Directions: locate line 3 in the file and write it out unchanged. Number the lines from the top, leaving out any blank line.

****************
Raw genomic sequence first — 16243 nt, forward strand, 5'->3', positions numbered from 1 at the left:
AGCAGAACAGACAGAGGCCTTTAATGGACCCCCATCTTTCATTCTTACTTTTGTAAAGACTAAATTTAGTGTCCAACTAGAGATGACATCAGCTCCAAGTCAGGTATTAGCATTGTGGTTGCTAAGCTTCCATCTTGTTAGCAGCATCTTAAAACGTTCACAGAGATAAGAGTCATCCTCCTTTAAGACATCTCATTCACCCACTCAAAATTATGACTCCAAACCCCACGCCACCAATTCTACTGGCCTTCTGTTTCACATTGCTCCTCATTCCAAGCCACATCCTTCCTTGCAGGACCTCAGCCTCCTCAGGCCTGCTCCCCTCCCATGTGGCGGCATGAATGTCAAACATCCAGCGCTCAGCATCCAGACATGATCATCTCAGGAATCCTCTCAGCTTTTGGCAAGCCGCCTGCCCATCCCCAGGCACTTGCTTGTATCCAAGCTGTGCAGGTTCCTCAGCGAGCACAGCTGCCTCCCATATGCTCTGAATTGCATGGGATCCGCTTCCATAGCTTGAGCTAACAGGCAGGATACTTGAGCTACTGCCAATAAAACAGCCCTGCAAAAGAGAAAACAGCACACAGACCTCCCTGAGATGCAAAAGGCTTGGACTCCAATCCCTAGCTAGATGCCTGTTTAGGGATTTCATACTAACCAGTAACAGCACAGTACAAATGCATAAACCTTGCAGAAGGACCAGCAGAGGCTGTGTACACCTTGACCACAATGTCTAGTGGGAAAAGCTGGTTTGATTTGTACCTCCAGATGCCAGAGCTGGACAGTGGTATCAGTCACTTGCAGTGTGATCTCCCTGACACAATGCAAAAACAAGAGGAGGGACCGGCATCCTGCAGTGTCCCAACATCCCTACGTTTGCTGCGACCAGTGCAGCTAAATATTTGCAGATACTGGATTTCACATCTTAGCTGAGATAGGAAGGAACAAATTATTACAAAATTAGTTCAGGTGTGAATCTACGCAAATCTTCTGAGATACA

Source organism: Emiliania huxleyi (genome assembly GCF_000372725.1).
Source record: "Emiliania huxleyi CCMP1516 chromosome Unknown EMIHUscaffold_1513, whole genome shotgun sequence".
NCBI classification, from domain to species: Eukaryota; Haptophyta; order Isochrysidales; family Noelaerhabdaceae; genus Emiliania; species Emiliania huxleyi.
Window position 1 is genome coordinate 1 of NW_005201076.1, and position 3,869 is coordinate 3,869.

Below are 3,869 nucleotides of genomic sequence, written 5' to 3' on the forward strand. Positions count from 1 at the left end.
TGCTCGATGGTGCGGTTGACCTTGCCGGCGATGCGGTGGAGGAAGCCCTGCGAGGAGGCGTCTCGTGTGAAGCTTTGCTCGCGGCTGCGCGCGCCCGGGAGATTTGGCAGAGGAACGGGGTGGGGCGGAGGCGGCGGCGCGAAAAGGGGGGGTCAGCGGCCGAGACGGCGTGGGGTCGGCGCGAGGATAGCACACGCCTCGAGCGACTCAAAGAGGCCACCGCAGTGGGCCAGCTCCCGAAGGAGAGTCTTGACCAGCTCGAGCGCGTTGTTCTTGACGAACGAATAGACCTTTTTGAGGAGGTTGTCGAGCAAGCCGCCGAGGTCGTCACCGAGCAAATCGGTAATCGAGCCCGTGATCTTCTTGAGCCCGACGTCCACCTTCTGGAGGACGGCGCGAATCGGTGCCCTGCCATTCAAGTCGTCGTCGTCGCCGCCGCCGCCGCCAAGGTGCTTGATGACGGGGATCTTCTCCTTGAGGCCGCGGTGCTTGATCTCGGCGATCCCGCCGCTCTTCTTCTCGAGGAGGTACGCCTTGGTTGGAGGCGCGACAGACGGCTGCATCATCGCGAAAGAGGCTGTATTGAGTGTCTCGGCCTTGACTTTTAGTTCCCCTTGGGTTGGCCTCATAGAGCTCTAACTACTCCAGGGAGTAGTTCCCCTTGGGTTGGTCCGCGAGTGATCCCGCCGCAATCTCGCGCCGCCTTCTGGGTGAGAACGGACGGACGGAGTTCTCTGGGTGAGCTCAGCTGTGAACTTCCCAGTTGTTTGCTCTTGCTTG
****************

Source organism: Emiliania huxleyi (genome assembly GCF_000372725.1).